If you have been accused of being in possession of drugs, a guilty verdict or plea could have the potential to affect the rest of your life. Depending on the type of drug you were found in possession of and the amount that was found in your possession, you could serve prison time, face hefty fines or both.
Prescription drugs have the primary purpose of giving medical benefits to those in need. However, when they are used outside of the medical profession, some find use for them recreationally. The reason why these drugs are only available by prescription is because they have the potential to be dangerous and can be highly addictive. Therefore, when people are found to be distributing prescription drugs, the consequences can be very serious.
While it is quite obvious that being found with illegal drugs in your possession will result in a criminal charge, many do not know that it can also be illegal to have drug paraphernalia in your possession.
If you have had the police conduct a search in your private space such as your house or apartment, it is likely to have been an uncomfortable and stressful experience. Regardless of whether they found incriminating evidence, you probably felt as though you were a victim of an invasion of privacy.
Drug trafficking is a serious crime that comes with considerable time in prison if the person is convicted. In many cases, individuals are able to run the drugs for a while before they are caught. Two recent drug busts in Montgomery County highlight this point. These two events were announced in the same week by the Montgomery County Sheriff's Office.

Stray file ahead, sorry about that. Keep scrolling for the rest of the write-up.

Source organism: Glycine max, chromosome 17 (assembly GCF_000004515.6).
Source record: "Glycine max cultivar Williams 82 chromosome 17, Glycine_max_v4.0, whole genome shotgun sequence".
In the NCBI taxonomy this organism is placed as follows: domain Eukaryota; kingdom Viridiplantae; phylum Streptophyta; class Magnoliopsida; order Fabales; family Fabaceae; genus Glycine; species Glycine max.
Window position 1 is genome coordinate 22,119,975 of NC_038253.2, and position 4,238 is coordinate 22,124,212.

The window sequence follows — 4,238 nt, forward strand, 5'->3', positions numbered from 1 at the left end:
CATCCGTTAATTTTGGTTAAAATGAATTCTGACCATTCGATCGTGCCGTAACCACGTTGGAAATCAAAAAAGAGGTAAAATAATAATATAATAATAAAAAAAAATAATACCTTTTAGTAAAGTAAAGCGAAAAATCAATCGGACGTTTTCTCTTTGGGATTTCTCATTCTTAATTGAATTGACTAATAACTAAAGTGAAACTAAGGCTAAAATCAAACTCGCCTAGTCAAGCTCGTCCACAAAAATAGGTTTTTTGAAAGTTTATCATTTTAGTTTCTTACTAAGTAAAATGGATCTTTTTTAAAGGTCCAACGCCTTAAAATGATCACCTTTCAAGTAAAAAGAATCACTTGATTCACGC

When law enforcement officers seek to gain more information about a suspected crime, they occasionally need to engage in a search and seizure. This involves entering a private property to try to obtain evidence in relation to a crime, or illegal material such as unlawfully owned guns or drugs.
Occasionally when a person is charged with a crime, the judge decides that the sentence should be a suspended one. This means that the person convicted will not have to serve his or her sentence straight away, but should instead serve jail time a few years or months down the line or not at all.
It seems that calling 911 for help would be the natural thing to do if you suspect a friend has overdosed on drugs. But what if you do not want to get your friend in trouble or you have been using too?
If you're striking out on your own at college this year, you need to understand how the law works regarding drugs and something called constructive possession.
Was a driver too drugged to be behind the wheel because of the methadone prescription he was taking? Was just getting behind the wheel itself an act of recklessness that deserves serious prison time?